There’s nothing wrong with a lifestyle business
As a follow up to what size business is right for you (link), the concept of lifestyle business is in that article. What is a lifestyle business? According to venture capitalists, it’s one that they cannot sell and make 20% on their investment. They look for unicorns – amazing, unique companies that they can invest in and turn billions in profit on the sale or public offering. Just whose lifestyle are we talking about here?
The entrepreneur who founds a startup (versus a small business) also gets a lot of money if she or he cashes out. But at what cost? Surely this startup unicorn didn’t take 40-hour work week to build, did it? Nope.
Along the way, she or he also has run a company, provided products to potentially millions of customers and provided a livelihood for their employees. Those are not only tangible things (money, products) but they are also very intangible things: contributing to society, lifting up others’ lives – for both customers and for employees. There’s nothing at all wrong with a lifestyle business.
I’m a huge fan of Shark Tank, and I watch as entrepreneurs pitch the sharks on their business in the hopes that they will relinquish a portion of their company for an infusion of cash to grow their company. And in many cases, the sharks will take the bait and invest. But in some cases you can see that they feel there is no investment. And Ring nonwithstanding (go read that! It’s amazing), many of these businesses go back to being lifestyle businesses – that is, providing a lifestyle for the entrepreneurs and their employees’ families. There’s no shame in that.
The efforts we put in and the rewards we expect out, the definition of commercial success is not bound by how many unicorn companies there are but by the millions and millions of businesses – who employ MOST of the workforce in the United States by the way. This is the measure of success. That company you own might just be you, yourself and you, but it provides you with – you guessed it – a lifestyle. Hopefully one you can sustain and enjoy.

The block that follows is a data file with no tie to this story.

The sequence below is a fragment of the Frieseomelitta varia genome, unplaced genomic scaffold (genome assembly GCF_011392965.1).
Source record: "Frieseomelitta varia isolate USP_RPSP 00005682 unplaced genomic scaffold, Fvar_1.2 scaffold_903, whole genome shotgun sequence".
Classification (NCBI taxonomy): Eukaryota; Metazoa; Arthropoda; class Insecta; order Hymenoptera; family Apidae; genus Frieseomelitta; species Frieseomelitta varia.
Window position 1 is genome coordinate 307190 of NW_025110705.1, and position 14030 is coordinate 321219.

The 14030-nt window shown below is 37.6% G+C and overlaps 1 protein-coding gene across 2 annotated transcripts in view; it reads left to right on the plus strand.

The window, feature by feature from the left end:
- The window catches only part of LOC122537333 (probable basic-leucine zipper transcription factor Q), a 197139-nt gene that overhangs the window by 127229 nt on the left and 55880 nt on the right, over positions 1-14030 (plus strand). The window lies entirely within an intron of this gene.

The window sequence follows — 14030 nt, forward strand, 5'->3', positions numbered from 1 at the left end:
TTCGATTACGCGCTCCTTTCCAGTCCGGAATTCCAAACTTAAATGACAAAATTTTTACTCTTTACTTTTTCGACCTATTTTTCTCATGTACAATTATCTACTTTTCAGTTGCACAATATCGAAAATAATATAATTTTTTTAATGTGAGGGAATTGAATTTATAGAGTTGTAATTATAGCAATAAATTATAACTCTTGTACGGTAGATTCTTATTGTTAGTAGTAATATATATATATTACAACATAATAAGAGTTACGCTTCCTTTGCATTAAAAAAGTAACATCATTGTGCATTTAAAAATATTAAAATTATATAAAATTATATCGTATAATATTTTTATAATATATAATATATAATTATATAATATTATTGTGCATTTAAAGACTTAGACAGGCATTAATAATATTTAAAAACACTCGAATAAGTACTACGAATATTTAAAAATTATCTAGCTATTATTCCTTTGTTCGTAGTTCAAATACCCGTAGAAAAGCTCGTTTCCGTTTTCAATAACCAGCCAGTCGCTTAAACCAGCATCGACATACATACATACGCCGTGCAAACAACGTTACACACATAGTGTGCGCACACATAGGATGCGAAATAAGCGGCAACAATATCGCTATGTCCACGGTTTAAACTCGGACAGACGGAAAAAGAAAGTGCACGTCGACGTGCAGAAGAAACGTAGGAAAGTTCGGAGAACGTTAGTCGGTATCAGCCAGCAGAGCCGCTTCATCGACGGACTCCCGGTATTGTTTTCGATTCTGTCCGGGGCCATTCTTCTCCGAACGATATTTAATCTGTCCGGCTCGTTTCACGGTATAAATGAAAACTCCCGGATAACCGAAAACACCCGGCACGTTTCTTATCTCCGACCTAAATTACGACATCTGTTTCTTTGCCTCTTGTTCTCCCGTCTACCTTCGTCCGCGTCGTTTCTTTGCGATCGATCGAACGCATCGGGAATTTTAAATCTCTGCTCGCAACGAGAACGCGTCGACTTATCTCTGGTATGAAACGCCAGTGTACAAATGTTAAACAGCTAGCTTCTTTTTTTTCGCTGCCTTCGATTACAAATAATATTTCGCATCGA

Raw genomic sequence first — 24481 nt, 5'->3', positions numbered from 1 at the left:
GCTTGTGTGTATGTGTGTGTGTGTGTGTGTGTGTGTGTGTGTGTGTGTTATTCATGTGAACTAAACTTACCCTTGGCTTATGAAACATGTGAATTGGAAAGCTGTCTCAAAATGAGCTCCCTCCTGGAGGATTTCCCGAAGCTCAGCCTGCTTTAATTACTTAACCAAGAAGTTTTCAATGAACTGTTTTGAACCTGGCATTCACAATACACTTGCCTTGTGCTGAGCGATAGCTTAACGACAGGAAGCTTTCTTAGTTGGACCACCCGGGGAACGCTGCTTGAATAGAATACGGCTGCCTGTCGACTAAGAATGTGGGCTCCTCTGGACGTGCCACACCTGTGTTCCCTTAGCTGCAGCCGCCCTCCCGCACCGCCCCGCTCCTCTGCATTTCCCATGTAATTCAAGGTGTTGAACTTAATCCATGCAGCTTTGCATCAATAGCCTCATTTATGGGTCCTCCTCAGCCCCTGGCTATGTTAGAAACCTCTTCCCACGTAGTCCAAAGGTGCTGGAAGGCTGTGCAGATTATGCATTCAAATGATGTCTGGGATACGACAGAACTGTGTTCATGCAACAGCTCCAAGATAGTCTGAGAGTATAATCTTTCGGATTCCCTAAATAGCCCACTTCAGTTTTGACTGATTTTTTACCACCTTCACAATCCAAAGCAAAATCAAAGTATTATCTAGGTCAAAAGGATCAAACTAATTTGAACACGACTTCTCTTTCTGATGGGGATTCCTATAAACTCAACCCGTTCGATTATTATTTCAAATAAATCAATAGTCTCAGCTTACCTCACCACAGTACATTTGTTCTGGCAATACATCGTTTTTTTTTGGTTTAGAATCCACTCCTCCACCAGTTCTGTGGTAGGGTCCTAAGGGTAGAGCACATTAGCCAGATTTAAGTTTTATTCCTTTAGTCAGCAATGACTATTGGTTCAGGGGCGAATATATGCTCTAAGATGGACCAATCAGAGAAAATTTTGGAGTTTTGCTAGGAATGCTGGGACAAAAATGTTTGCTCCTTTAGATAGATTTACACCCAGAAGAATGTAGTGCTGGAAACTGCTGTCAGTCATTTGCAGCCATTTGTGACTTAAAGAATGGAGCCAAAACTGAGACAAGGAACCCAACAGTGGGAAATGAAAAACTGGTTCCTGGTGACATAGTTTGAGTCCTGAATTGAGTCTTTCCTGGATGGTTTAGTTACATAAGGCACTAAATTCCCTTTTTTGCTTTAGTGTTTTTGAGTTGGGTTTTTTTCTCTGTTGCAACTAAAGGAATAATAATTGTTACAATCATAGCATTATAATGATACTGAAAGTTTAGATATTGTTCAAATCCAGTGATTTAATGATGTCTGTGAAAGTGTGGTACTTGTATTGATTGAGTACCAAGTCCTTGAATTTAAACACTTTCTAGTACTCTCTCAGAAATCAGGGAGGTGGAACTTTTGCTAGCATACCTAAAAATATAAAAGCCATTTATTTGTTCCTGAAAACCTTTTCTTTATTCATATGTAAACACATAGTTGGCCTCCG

There are a lot of mid-size businesses (say 1-10 million in sales) that do well, turn a profit, and maybe even return something to investors (at the very least they ARE returning something to the bank!) But they return so much more to our communities. And there are even more smaller businesses under $1M that return a ton of great things to our communities in the form of delicious baked goods, fashionable accessories, beautiful hair, fun things to do on the weekend or even help with marketing. All of those business owners are out spending money at each others’ businesses.
We’ve seen a huge resurgence of “buy local” as a result of the pandemic, and those local businesses are absolutely lifestyle businesses. They are entrepreneurs who live, work and love their businesses and their communities. They know their regular customers. They are even friends with them. These businesses are critical to our local economies, as purchases at local businesses keep money circulating within the community. From the local liquor store to the locally owned gas stations, to the locally owned restaurants, boutiques and hardware stores, these lifestyle businesses – not unicorns – are what keep our communities humming. Even local e-commerce stores contribute to the local economy – the money flowing in stays with the entrepreneur’s community, rather than being dispersed to a corporate entity and shareholders worldwide.
The size business that works best for YOU is the one that YOU define. You don’t have to get bigger. You should be more profitable, you should get to work fewer hours to do it.
Ask yourself the following questions:
If money were no object, what size business would I like to run?
What does a day in my (business) life look like?
What time do I arrive, where am I working?
What are my surroundings?
What tasks am I working on?
Who works with me?
Who are my clients or customers?
Where do I eat?
How long do I take breaks?
When do I leave?
What do I feel at the end of the day?
If you were to retire now, would you continue this business? If the answer is yes, you’re on the right track. If not, ask yourself what would need to change to make you happy.
Structuring a business based around your lifestyle is a critical decision. Many entrepreneurs get stuck in a “we must grow X percent a year” because every business book, magazine, article, guru tells them they must. But the only definition of your business success is yours. Many entrepreneurs end up chained to a business that they don’t like, and that doesn’t serve their needs.
If you’re managing a business, whether you operate a brick and mortar or e-commerce store, your lifestyle business serves a valuable role in your life and your community. It serves your lifestyle because you’ve chosen to build it that way.
Need some help? Our free 30-minute consult is perfect for identifying WHAT you should prioritize first. And it’s free!